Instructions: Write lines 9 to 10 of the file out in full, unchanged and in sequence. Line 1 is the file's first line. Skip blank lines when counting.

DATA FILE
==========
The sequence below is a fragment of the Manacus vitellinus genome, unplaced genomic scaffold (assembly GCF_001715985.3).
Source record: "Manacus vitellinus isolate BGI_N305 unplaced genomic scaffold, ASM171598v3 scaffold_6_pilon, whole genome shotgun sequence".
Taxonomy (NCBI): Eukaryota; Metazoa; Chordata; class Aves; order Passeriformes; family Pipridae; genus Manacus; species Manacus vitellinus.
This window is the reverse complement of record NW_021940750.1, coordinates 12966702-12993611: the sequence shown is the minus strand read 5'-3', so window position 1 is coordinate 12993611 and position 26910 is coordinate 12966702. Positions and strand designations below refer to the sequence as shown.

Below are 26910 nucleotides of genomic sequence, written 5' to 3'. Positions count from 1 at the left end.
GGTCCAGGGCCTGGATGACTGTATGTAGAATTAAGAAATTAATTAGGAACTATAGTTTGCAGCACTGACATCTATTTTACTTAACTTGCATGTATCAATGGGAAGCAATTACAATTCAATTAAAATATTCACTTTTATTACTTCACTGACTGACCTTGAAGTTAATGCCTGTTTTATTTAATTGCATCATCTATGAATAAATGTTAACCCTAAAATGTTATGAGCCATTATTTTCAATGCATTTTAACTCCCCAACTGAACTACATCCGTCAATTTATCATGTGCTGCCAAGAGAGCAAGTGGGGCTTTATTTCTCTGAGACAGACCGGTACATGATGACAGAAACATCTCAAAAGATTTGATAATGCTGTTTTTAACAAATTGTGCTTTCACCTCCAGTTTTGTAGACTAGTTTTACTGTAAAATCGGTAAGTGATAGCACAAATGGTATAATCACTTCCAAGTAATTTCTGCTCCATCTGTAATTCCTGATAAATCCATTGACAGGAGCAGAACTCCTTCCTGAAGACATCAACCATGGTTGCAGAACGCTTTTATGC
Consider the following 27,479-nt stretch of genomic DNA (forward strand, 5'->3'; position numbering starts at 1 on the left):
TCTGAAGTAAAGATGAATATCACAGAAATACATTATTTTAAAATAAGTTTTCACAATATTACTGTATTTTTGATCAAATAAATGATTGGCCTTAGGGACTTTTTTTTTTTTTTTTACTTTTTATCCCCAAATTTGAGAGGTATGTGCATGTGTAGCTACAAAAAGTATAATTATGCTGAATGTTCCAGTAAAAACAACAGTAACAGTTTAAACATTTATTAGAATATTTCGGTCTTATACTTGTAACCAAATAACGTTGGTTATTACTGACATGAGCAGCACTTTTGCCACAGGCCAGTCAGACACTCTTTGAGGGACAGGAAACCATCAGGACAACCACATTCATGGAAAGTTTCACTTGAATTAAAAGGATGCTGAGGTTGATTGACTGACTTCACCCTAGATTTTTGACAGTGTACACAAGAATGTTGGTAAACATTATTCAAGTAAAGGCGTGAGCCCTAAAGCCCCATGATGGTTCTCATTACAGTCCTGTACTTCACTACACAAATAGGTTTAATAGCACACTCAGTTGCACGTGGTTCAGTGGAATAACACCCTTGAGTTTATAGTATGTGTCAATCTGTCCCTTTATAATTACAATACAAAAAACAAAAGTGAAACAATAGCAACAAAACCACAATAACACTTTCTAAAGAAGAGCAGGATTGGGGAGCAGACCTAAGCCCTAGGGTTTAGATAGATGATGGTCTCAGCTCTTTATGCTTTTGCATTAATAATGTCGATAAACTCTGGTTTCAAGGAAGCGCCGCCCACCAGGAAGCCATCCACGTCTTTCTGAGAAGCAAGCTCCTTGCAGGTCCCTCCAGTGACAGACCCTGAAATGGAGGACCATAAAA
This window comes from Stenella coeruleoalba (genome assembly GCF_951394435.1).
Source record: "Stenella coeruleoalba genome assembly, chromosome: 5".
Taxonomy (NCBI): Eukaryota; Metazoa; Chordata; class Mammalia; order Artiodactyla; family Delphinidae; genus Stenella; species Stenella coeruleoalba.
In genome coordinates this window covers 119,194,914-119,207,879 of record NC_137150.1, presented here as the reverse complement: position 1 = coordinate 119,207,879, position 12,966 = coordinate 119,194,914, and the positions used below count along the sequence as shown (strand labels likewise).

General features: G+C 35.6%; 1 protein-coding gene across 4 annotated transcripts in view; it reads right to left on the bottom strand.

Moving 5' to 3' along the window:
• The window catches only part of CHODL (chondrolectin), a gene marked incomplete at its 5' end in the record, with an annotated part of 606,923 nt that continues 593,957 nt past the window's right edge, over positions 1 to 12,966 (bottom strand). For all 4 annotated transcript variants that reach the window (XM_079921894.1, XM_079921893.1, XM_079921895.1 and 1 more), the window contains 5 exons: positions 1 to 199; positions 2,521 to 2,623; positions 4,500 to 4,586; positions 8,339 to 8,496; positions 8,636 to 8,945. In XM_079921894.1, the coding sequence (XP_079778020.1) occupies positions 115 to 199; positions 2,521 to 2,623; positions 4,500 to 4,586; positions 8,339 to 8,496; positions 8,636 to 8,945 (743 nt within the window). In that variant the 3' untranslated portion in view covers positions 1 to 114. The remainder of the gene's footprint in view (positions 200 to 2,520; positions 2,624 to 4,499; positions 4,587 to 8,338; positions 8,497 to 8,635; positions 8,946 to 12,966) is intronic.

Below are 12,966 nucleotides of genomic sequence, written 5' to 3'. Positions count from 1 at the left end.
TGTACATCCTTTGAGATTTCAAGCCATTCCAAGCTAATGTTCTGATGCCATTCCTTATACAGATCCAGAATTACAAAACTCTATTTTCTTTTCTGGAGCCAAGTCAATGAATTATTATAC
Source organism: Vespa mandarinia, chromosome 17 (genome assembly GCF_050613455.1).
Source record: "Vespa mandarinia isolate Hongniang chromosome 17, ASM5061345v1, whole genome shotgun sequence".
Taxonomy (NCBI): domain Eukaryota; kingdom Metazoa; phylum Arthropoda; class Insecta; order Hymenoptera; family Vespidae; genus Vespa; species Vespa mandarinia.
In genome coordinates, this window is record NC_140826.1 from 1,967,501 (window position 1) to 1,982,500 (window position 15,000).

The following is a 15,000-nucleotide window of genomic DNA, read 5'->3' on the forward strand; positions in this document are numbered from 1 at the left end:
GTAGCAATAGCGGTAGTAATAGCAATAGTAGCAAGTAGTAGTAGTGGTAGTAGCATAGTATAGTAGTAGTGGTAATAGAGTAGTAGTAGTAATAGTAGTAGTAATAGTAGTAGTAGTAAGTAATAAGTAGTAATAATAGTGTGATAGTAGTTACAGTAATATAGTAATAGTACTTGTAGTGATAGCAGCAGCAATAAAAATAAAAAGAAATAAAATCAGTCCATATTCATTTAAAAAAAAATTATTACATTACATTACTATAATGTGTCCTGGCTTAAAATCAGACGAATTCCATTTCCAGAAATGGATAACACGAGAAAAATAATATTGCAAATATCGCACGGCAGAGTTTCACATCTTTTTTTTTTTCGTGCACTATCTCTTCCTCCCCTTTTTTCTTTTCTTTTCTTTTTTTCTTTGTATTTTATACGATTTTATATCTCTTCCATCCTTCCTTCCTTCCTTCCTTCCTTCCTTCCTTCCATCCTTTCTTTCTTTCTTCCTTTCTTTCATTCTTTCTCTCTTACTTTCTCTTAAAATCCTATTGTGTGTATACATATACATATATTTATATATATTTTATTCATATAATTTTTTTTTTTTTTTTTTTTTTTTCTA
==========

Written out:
This window comes from Stenella coeruleoalba (genome assembly GCF_951394435.1).
Source record: "Stenella coeruleoalba genome assembly, chromosome: 5".